October 24, 2001

1 Min Read
Experts Tout the Safety of CCA-Treated Wood

Danielle Jackson

Arlington, Va. -- Toxicology, chemistry and health risk assessment experts testified before SAP, a peer-reviewing body for the U.S. Environmental Protection Agency (EPA), at the EPA meeting yesterday to discuss the possible effects of chromated copper arsenate (CCA)-treated wood.

A study, led by Dr. Barbara Beck, toxicologist and principal at Gradient Corp., concluded that CCA-preserved wood does not pose undue health risks to children or adults from short- or long-term exposure. Her team studied the potential for dermal contact with and ingestion of arsenic dislodged from CCA-treated wood structures and soil containing arsenic released from CCA-treated wood structures. According to the study, the estimated cancer and non-cancer risks for both children and adults were found to be within the acceptable risk limits used by the EPA.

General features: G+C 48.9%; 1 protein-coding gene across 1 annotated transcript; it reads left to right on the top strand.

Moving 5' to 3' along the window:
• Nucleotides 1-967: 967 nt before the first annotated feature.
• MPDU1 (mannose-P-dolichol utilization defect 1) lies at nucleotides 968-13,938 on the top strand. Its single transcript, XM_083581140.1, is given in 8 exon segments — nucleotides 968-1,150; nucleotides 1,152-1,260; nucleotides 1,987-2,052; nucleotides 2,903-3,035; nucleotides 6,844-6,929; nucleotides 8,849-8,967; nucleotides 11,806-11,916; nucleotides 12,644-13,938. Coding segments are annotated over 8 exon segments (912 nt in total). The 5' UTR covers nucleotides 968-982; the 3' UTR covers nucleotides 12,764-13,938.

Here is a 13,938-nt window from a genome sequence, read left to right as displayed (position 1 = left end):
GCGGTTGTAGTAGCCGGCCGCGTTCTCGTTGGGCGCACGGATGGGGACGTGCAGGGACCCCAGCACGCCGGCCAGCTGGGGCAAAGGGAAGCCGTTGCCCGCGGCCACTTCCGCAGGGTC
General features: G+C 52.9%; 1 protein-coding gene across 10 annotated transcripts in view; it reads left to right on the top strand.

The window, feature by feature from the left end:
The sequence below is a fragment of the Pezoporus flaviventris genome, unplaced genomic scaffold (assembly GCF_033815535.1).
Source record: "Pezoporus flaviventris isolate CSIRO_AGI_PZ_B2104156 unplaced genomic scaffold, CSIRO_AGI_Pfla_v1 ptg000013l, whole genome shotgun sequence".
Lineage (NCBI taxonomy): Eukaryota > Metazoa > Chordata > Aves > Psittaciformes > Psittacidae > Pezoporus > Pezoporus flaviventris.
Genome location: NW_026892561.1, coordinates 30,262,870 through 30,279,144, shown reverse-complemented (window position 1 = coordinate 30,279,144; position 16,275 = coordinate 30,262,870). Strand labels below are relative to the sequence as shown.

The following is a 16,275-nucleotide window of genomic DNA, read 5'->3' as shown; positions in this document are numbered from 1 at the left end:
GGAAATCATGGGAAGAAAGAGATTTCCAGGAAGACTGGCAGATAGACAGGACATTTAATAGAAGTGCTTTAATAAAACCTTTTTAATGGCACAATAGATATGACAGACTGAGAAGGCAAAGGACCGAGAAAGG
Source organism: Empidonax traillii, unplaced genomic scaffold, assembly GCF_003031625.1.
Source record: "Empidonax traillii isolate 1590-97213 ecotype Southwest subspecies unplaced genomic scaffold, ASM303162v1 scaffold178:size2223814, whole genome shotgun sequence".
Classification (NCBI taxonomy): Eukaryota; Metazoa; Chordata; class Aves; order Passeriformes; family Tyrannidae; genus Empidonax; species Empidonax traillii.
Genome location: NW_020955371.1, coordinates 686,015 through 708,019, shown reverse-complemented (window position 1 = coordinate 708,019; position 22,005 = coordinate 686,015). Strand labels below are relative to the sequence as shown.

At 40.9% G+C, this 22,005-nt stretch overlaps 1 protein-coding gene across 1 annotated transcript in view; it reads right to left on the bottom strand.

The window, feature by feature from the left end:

Meantime, the preserved wood industry is working with the EPA to enhance consumer awareness of the proper handling of CCA-treated wood. The industry's voluntary program includes an end-tag safe-handling label, signs for retail locations, a revised consumer safety information sheet and a new customer safety information website, www.ccasafetyinfo.com.

However, methods to dispose of CCA-treated wood have not been discussed. CCA-treated wood currently is sent to unlined landfills throughout the United States.

For more information on CCA-treated wood disposal, visit Waste Age's special report on poison wood.

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